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The Los Angeles Lakers' No. 2 draft pick Brandon Ingram, left, and Ivica Zubac, of Croatia, right, are introduced at the NBA basketball team's headquarters in El Segundo, Calif., Tuesday, July 5, 2016. The Lakers believe Ingram will be a big piece of their next title-contending roster. (AP Photo/Reed Saxon)

Brandon Ingram coming off bench not a big deal

AP Photo/Reed Saxon

When a marquee franchise has made a litany of egregious mistakes, scrutinizing their every move simply becomes habitual. The Los Angeles Lakers certainly aren’t exempt from this.

With training camp set to commence in less than a week, new head coach Luke Walton told Mark Medina of the Los Angeles Daily News that he doesn’t intend on starting rookie Brandon Ingram right away. And while the knee-jerk reaction could cause one to be reminded of former head coach Byron Scott and his decision-making as it pertained to the young players, Walton’s explanation clears up some of the confusion:

“The biggest challenge for him will be the physical abuse of an NBA season,” Walton said. “It’s exhausting until your body gets used to it and adjusts to it. It takes time. The biggest challenge for him will be figuring out the best way to manage that, still train and take care of himself. The on-court stuff and his play will be just fine. It’ll be the challenge of the 82 game season he might struggle with.”

On the surface, you could make the argument that this course of action is eerily similar to Scott’s decision to bench both D’Angelo Russell and Julius Randle last year. But the reality is that there’s a stark contrast to how they went about executing their plans.

Scott benched Russell and Randle a quarter through the season, which invited tension and discord. Both players expressed their displeasure with the decision, and rightfully so. Russell claimed he was on the cusp of finally figuring it out, and with the Lakers in a clear rebuild mode, stunting the growth of the young core was not the most shrewd move.

Scott often alluded to this operation as a means of teaching them valuable lessons about humility and maturity. He found it was in their best interest not to take being in the pros for granted. These comments were often made public, which ostensibly rubbed them the wrong way.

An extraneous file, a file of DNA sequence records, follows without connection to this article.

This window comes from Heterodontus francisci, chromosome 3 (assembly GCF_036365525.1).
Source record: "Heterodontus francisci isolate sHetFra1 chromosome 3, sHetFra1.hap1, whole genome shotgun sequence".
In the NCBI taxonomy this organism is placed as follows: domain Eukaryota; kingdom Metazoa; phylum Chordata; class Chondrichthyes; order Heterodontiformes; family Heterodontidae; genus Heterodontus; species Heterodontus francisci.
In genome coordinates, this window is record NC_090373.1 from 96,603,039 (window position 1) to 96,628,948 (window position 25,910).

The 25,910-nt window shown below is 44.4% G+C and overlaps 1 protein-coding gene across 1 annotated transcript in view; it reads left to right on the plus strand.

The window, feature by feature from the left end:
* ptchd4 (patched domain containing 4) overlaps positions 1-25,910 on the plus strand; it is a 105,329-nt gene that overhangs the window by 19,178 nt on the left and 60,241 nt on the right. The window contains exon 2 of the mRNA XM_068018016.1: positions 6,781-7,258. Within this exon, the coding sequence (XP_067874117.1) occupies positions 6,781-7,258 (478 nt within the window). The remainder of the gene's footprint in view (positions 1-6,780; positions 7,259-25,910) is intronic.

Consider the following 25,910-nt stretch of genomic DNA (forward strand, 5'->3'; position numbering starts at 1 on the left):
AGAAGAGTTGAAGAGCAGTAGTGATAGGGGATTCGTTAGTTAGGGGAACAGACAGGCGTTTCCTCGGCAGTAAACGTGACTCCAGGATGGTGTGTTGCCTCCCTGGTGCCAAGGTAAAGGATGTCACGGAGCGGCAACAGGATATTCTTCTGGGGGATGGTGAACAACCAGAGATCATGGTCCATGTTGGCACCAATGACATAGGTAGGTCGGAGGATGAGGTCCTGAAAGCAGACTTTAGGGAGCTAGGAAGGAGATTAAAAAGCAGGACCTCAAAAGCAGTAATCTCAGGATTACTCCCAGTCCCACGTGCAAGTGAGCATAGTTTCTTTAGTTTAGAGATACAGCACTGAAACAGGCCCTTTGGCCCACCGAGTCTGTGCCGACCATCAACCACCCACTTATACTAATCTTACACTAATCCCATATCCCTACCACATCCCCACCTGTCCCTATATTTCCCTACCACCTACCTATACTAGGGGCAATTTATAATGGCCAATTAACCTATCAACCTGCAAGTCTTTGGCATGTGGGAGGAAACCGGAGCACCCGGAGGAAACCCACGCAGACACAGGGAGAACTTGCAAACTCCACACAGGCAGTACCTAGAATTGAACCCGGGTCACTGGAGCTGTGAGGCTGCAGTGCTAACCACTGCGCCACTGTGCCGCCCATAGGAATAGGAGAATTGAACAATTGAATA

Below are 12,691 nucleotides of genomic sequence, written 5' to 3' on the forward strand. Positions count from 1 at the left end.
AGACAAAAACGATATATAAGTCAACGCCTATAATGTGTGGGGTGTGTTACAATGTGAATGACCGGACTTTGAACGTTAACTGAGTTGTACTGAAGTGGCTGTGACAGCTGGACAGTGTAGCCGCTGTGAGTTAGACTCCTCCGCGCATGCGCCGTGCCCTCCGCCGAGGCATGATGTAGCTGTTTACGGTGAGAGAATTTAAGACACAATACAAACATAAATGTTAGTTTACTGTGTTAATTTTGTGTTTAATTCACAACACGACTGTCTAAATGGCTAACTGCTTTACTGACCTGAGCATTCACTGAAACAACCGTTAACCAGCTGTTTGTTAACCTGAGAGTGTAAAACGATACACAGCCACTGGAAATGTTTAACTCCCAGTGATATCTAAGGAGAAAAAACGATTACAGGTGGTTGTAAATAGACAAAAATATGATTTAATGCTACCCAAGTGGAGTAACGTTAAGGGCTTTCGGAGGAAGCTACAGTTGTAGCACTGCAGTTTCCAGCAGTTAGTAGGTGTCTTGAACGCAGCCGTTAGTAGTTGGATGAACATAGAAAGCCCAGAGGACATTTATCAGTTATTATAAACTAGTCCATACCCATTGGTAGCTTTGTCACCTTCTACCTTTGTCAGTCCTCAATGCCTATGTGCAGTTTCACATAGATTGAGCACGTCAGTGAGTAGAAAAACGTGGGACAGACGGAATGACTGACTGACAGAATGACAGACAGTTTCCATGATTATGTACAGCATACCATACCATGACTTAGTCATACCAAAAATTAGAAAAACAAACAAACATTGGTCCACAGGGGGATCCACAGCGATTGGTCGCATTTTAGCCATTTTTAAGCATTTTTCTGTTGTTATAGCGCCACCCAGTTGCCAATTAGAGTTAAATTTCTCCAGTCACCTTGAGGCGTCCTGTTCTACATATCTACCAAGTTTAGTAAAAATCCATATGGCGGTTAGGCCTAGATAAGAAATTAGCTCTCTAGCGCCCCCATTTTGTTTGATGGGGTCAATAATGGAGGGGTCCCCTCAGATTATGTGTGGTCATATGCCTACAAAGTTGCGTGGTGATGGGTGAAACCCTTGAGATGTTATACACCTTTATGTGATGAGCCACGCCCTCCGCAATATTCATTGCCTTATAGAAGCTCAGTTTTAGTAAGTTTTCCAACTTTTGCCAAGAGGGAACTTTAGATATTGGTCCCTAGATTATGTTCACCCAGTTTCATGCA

In Walton’s case, he makes an excellent point about Ingram, who played in just 36 games during his college tenure with Duke. He isn’t used to the grueling NBA schedule just yet. Electing to gradually bring him on board is a sound decision, considering there are legitimate alternatives on the roster, unlike in Scott’s case. And this differs from starting him, only to bench him before deciding he’s good enough to start again.

This past offseason, the Lakers signed Luol Deng to a four-year contract to be a veteran presence on and off the court. When Walton feels Ingram has made the requisite progress needed to be inserted in the rotation, he’ll find a way to make the change. Whether that means Deng moves to power forward in a small-ball lineup or comes off the pine remains to be seen. But regardless of what eventually transpires, it’s clear bringing Ingram off the bench to start the season isn’t all that ludicrous.

The harsh reality is that it won’t alter the inevitable — they’ll probably end up being one of the worst teams in the league once again. But there are positive signs emanating from all of this. At times, we questioned whether or not Byron Scott even liked some of the young players on the roster. He wasn’t really the ideal candidate for molding young talent.

On the contrary, Luke Walton has sought to make it clear he has 100 percent confidence in his players, but feels there’s a method to making everything come together favorably. This move assuages some of the pressure put on Ingram’s young shoulders as the No. 2 overall pick in the second-biggest market. If the Lakers are going to right this ship, he’ll need be to be a key cog, and if all goes well he should be starting in no time.

Brandon Ingram coming off bench not a big deal

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